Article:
Remember when being a nerd was pitiable? If so, open this book. Readers don’t have to be devoted fans of NBC’s The Office, nor do they need to know about Rainn Wilson’s rise to fame as the show’s eccentric character named Dwight Schrute. There are more substantial reasons for you to open up The Bassoon King, including remembering what it felt like to be a weirdo.
Wilson defies the typical tropes of celebrity memoir. At points, Bassoon King’s episodes read with the comparably startling, surreal and yet downright endearing outrageousness of an Augusten Burroughs or even David Sedaris essay. As we follow Wilson from diapers to Dunder Mifflin, we discover an investigation of the experience of transitions—from the personal to the cultural, and everything between.
“I was bone-numbingly nerdy before there was even a modicum of cool attached to that now overappropriated, worn-out word,” Wilson writes of his assuredly cringe-worthy coming-of-age. Imagine a 15-year-old Dwight Schrute being jostled, shoved, verbally berated, mocked and ostracized through the halls of his Seattle high school. This was around 1980-81, before John Hughes movies, before Revenge of the Nerds, back when being a nerd meant being subhuman. I only dwell on this point because Wilson himself is effortlessly charming and poignantly funny in his own appraisal of his past-self, working against withered appreciation for the plight of forgotten primordial nerds.
Indeed, Wilson veers away from temptations to edit the exploits of his past in order to edify his celebrity coolness and instead bares every awkward detail. We delve into Wilson’s time in the chess club and his impassioned Dungeons & Dragons marathons, from memorizing every Monty Python sketch to scaling his father’s mountainous library of classic ‘50s sci-fi novels.
The marvelous thing about Bassoon King is Wilson’s narrative voice, the way he writes about the years leading up to when he “found himself.” Wilson’s self-indicting, self-depreciating, self-celebrating words are compelling enough to pull the reader onward, perhaps because we know what’s in store for Wilson (three Emmy nominations and all). So, like Lucas or Rudy or Napoleon Dynamite, we know there are fireworks of redemption waiting at the end of this uncertain journey.
Most of us don’t know that much about Rainn Wilson yet, so the book delivers many unexpected, wonderful, woeful and entertainingly quirky turns to this tale. He elaborates on what it was like growing up in the Baha’i faith (while also explaining the not-so-obscure religion to those who have never encountered it), his stretch as an adolescent in Central America and the time in high school when he’s dissuaded from playing saxophone (undeniably the coolest instrument in band) and instead handed a bassoon. Oh, his hilarious roasting of that instrument’s eccentricities…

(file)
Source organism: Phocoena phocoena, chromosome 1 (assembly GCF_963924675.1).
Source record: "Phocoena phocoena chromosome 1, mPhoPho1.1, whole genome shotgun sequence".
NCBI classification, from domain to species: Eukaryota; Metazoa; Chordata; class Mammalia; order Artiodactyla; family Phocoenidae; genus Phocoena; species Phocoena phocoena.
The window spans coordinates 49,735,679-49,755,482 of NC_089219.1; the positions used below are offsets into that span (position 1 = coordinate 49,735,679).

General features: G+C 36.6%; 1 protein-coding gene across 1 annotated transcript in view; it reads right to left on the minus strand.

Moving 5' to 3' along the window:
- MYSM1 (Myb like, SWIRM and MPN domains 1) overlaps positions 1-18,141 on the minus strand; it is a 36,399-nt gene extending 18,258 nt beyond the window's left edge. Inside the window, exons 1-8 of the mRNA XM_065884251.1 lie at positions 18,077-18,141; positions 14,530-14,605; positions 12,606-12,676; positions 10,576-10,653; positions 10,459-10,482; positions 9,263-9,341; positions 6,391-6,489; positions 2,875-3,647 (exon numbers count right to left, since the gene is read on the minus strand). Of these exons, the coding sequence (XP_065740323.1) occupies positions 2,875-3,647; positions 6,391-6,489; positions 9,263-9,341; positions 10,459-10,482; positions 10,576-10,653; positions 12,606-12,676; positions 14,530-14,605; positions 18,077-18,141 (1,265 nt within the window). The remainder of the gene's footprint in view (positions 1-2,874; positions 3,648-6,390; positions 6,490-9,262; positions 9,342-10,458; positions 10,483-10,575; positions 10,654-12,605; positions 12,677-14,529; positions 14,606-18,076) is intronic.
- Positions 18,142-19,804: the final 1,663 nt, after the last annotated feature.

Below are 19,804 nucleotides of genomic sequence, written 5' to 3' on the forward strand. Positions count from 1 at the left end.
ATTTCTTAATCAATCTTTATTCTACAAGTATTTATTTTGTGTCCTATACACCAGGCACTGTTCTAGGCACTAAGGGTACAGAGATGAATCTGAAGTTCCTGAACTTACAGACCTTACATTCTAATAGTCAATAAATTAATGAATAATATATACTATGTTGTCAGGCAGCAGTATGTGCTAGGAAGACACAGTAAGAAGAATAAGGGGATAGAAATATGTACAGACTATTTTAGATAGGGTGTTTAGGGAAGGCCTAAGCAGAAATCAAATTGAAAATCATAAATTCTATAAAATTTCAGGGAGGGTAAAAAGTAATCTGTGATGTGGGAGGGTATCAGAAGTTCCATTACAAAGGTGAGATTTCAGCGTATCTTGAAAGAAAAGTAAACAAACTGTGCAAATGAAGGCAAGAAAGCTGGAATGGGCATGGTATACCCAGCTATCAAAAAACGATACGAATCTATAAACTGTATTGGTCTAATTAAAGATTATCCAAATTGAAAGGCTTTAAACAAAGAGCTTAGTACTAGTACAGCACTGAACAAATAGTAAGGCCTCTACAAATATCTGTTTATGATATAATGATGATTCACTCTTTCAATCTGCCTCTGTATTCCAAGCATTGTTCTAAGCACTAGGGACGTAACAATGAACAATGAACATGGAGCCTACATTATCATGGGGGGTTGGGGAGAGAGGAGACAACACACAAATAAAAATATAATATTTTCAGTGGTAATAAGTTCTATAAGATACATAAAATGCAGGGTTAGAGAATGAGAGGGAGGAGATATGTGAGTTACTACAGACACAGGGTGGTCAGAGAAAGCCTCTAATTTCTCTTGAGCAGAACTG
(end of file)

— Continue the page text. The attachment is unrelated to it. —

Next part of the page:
These moments together make Bassoon King feel like an imaginative novel more than a memoir. Readers are not taken to Hollywood to rub elbows with Martin Scorcese; we are instead paging through the rather long list of odd jobs the struggling actor endured through his 20s and early-30s to support a family: insurance salesman, dog walker and cookie chef, among many others. Wilson does eventually make it to Los Angeles, about two-thirds of the way through the book, and you can see how he nearly gets the role of Gob on Arrested Development and experiences some existential revelations revolving around the art of clowning. One of the 10 things Wilson says he “knows for sure” is that he wants “to see real characters in comedy, dealing with the essential things we all struggle with, but on a grander more absurd scale.” That’s clowning.
Indeed, let us underline that this is not the “how-I-became-famous” memoir that most celebrities write (often with a professional co-author or ghostwriter), but instead, this is Wilson’s unglamorous, geeky story about what it is like to become famous. No, more than that, Wilson’s memoir details what it’s like for a regular human, a relatable human, a nerd to become famous after climbing the proverbial ladder of professional acting (whilst keeping your humanity and your grounded perspective intact).
We’re not presuming that you’d only pick this book up because you loved Wilson on The Office. There are plenty of tidbits about his smaller roles (remember him in UPN’s Charmed?) and that time when he bombed on Broadway, only to have it turn into one of the best experiences of his life. But if that’s not enough to get you to open his book, how else are you going to discover Wilson’s personal list of all-time best comedic sidekicks?